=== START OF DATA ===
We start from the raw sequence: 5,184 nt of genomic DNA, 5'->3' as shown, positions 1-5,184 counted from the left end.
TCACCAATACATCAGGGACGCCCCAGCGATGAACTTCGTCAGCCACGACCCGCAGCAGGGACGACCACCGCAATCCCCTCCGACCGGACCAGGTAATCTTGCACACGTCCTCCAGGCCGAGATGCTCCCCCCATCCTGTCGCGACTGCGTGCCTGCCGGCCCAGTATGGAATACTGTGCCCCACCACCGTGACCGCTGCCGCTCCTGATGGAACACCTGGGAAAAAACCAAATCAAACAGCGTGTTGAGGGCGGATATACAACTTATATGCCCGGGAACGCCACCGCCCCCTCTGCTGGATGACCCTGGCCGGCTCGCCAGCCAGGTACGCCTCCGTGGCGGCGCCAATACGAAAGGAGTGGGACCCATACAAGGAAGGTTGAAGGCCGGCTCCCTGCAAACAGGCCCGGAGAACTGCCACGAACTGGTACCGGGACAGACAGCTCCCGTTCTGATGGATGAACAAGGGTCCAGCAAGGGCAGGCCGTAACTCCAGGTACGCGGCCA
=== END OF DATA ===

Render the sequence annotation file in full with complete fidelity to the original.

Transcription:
We start from the raw sequence: 5,184 nt of genomic DNA, 5'->3' as shown, positions 1-5,184 counted from the left end.
TCACCAATACATCAGGGACGCCCCAGCGATGAACTTCGTCAGCCACGACCCGCAGCAGGGACGACCACCGCAATCCCCTCCGACCGGACCAGGTAATCTTGCACACGTCCTCCAGGCCGAGATGCTCCCCCCATCCTGTCGCGACTGCGTGCCTGCCGGCCCAGTATGGAATACTGTGCCCCACCACCGTGACCGCTGCCGCTCCTGATGGAACACCTGGGAAAAAACCAAATCAAACAGCGTGTTGAGGGCGGATATACAACTTATATGCCCGGGAACGCCACCGCCCCCTCTGCTGGATGACCCTGGCCGGCTCGCCAGCCAGGTACGCCTCCGTGGCGGCGCCAATACGAAAGGAGTGGGACCCATACAAGGAAGGTTGAAGGCCGGCTCCCTGCAAACAGGCCCGGAGAACTGCCACGAACTGGTACCGGGACAGACAGCTCCCGTTCTGATGGATGAACAAGGGTCCAGCAAGGGCAGGCCGTAACTCCAGGTACGCGGCCA